No one answered. Instead, the women pieced their respective Farah sightings into a jigsaw of gossip that, to Geeta’s ears at least, failed to align. Saloni—a woman whose capacity for food was exceeded only by her capacity for venom—goaded most of the conversation.
“This isn’t the first time,” Priya said.
“And you know it won’t be the last,” Saloni finished.
When Preity mentioned she was fairly certain she’d seen Farah buying hashish, Geeta felt it best to nudge them to more prosaic matters. “Varunbhai is not going to like this.”
“Well, now we know where her money’s going,” Priya said.
“Some devout Muslim.” Saloni sniffed, the gesture dainty for a woman of her size. Lately she’d been attempting to rebrand her weight as evidence of her community status. Compounded with her preternatural talent for bullying, this guise worked on the women. But Geeta had known Saloni and her family since childhood—when she ruled the playground rather than their loan group—and could accurately attribute her heft to genetics betraying her in her thirtieth year rather than any posh mark of affluence. Ironic, considering Saloni had spent her first nineteen years perpetually malnourished, thin as paper, and just as prone to cut. She’d married well, curving into a stunning woman who’d reclaimed her slim figure after her firstborn, but hadn’t managed the same after the second.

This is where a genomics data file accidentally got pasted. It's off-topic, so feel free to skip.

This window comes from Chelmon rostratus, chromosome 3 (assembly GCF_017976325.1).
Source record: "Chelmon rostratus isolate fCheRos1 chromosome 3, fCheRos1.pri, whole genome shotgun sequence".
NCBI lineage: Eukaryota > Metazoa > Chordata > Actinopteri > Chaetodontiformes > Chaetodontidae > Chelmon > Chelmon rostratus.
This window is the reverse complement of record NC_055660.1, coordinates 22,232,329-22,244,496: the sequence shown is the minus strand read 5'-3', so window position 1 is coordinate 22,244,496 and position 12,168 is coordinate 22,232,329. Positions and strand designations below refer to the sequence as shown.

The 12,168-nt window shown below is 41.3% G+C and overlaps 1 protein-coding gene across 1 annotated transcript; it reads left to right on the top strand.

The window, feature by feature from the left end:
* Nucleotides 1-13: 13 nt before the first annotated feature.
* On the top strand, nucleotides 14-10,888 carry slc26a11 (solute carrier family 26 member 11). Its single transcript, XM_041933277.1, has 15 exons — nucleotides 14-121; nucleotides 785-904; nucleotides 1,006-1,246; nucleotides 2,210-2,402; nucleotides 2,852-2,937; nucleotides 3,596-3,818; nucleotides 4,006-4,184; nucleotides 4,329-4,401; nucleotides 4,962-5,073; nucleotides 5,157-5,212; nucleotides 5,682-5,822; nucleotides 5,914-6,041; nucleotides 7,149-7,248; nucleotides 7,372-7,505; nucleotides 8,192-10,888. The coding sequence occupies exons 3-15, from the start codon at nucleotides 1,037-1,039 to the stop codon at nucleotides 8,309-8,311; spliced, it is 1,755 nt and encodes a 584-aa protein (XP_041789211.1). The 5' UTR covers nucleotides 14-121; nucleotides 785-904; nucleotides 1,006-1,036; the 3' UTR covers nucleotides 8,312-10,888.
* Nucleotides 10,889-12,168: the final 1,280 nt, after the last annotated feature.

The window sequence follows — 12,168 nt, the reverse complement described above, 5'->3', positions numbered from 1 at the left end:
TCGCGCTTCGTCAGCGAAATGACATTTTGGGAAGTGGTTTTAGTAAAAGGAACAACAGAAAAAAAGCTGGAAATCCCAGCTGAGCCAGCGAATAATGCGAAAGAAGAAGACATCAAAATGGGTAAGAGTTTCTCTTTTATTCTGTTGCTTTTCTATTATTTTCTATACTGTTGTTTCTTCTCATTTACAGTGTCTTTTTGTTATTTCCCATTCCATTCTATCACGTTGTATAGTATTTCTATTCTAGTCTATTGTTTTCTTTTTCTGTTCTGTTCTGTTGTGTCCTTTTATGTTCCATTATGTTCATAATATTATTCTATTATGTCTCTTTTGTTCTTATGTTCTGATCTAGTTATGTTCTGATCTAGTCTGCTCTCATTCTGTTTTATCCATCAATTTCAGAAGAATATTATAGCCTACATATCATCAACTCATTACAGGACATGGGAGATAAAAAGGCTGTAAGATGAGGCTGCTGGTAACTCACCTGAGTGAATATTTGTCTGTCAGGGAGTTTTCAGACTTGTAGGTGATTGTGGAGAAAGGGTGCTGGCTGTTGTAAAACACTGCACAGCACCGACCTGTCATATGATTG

Geeta listened to their rumors, observed how the women contributed and piled on, with clinical interest. This must’ve been the way they’d whispered about her after Ramesh left—a fallen woman “mixed with dirt”—then shushing each other when she approached, their lips peeling into sympathetic smiles as sincere as political promises. But now, five years after her husband’s disappearance, Geeta found herself within the fold rather than shunned, thanks to Farah’s absence. It was a dubious honor.
Her fingers toyed with her ear. When she used to wear earrings, she would often check to make sure the backs were secure. The sharp but benign prick of the stud against her thumb had been reassuring. The habit lingered even after Ramesh vanished and she’d stopped wearing jewelry altogether—no nose ring, no bangles, no earrings.